After an 82-game season in which he led the lead in scoring while only averaging about 30 minutes a game, led his team to 73 wins, became the first player to hit 300 AND 400 3-pointers in a single season, defied all kinds of creative defensive schemes designed uniquely for him, led the league in steals, and forced every single team to completely reinvent the way they played basketball just to compete, the common refrain after last night’s game is that Steph Curry was exposed as some sort of fraud.
It took two full seasons of the world’s best basketball strategists to finally figure out how to really challenge him and now he’s just an overrated overhyped shooter. And while the sports world sings the praises of Lebron James as “The greatest player in the world,” I can only smile at the irony of how people said the same things about Lebron when things weren’t looking so great for him.
The thing about greatness is that we rarely recognize it until the crowning moment of achievement. We have a hard time holding to the idea of a person being great when they’re in the middle of a moment that doesn’t look so good. We do this to people like Lebron James and Steph Curry because this is what we do to ourselves. We just aren’t that good at recognizing non-obvious forms of greatness.
I have an article from the Chicago Tribune that was published in 1995. I keep it in my desk and read it every other week or so. It’s an article that was written right after the Chicago Bulls were eliminated from the playoffs by the Orlando Magic. It’s a scathing criticism of Jordan and Pippen’s shortcomings. The article concludes with a convincing claim that the Bulls dynasty was over and that we had seen the last of Jordan and Pippen as a dynamic duo that would strike fear in the hearts of other competitors. The once invincible Bulls were now brought down to earth and exposed. For those who know your sports history, that Bulls team came back the next season and became the first squad to win 70 games in one year. They went on to win three consecutive championships. And of course, the critics changed their tune because we all acknowledge greatness when things are going really well.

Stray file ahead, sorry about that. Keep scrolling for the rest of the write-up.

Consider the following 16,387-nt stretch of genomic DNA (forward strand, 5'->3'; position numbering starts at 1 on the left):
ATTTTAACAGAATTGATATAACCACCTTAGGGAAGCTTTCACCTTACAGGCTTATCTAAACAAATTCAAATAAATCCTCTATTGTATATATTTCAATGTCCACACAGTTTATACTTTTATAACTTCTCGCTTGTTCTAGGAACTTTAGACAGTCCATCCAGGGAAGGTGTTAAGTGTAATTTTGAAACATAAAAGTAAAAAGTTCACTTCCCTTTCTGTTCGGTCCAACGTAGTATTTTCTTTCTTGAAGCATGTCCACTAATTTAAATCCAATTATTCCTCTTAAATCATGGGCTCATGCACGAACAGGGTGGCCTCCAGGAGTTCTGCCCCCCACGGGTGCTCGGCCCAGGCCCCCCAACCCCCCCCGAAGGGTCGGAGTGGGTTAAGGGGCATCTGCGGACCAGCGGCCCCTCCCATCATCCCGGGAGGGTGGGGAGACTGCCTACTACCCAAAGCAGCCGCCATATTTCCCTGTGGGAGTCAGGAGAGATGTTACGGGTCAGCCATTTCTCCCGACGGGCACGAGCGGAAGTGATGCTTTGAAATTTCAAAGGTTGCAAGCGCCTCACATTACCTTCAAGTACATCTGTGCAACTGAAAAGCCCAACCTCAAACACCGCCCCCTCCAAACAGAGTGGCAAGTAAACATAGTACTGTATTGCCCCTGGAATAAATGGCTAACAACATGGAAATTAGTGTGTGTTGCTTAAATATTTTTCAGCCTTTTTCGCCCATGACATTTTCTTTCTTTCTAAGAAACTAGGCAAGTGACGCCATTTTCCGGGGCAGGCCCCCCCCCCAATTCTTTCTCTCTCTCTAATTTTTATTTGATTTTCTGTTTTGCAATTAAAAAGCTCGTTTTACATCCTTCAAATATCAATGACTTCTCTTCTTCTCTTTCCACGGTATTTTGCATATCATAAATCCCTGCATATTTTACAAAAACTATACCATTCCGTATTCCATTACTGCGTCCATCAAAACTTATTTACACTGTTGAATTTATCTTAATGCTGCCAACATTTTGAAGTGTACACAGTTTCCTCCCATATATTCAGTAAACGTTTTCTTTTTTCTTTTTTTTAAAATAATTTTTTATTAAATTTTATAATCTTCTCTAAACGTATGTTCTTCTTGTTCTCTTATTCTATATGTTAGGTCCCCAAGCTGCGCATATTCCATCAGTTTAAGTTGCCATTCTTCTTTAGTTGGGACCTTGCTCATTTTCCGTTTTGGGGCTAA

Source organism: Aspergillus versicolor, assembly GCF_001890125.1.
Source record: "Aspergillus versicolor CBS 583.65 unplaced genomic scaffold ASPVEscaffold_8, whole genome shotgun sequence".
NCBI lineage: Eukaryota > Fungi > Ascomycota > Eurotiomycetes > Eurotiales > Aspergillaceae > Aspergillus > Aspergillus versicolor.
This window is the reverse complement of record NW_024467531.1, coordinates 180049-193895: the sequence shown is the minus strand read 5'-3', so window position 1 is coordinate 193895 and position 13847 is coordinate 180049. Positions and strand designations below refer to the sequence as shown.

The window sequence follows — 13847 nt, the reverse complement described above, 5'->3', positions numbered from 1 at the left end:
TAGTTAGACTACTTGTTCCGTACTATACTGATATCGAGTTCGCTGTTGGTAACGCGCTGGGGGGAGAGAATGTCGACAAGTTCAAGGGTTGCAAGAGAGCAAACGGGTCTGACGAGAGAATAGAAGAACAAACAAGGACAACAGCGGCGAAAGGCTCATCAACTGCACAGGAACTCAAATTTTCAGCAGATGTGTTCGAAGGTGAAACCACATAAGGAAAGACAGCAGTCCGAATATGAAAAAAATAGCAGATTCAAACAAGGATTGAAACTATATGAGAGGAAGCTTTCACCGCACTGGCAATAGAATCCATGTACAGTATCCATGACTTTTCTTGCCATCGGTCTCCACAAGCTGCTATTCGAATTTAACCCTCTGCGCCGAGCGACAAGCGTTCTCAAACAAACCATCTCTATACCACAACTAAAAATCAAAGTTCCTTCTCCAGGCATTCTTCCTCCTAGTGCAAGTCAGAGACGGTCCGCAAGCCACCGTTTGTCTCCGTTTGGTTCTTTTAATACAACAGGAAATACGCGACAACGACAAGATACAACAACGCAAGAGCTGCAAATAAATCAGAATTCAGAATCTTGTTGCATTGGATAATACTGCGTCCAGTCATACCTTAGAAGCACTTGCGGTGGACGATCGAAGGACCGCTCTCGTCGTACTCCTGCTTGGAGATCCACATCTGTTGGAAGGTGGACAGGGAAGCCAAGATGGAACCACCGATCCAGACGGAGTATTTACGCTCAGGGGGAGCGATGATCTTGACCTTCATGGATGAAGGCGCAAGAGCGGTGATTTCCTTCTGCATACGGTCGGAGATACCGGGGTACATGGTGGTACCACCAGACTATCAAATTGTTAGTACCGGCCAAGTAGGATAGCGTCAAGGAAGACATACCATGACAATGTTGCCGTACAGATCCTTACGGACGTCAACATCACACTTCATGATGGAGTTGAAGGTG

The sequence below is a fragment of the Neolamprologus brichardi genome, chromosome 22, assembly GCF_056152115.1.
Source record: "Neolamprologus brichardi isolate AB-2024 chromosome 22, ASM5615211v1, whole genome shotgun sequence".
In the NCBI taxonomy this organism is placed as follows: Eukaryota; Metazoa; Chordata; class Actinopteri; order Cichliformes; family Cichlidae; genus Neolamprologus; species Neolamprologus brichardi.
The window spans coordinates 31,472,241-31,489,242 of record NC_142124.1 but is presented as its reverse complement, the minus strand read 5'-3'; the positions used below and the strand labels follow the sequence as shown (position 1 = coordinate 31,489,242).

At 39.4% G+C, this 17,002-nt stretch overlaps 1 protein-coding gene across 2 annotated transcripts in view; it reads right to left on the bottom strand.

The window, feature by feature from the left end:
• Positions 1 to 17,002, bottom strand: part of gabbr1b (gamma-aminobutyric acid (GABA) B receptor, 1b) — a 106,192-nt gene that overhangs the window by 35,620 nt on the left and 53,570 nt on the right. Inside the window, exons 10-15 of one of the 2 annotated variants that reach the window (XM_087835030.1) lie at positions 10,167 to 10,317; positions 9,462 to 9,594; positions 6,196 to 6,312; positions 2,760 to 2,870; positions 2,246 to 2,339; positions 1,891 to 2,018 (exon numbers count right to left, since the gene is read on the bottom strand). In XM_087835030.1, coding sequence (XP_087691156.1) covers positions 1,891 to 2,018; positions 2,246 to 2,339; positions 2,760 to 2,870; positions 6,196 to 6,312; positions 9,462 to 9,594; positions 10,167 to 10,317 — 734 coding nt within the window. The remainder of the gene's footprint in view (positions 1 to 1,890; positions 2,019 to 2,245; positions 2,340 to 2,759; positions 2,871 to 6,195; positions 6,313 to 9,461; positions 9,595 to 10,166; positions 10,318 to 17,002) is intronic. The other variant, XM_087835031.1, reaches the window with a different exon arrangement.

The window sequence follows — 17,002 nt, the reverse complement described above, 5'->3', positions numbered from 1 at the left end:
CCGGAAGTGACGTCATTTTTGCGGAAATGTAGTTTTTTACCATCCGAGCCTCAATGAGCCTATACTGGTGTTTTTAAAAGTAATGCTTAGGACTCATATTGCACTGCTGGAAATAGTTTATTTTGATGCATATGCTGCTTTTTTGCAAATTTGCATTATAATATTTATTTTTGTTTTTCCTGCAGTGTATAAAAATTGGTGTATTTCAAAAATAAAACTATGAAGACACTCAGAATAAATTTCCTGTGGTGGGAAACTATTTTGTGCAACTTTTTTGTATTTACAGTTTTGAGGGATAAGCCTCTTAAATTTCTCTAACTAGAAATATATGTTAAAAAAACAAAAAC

I once heard it said that a “champion is never made inside the ring, but only recognized inside the ring.” Crowning moments of achievement are great, but there are always moments before those moments. And if you hit the pause button during one of the moments before the crowning achievement, you’re likely to find a great person who looks vulnerable or stupid or arrogant or incompetent or whatever. But it’s always about the overall story, not just the temporary hells we have to go through while creating our story. Everyone, including the winners, looks like a loser at some point. The question is, how do you take control of your narrative when you reach that point?
As we celebrate champions and criticize contenders, let’s not forget that both are who they are because of the relationship they choose to have with a larger story that’s not yet finished. And by the way, that’s true of your life too.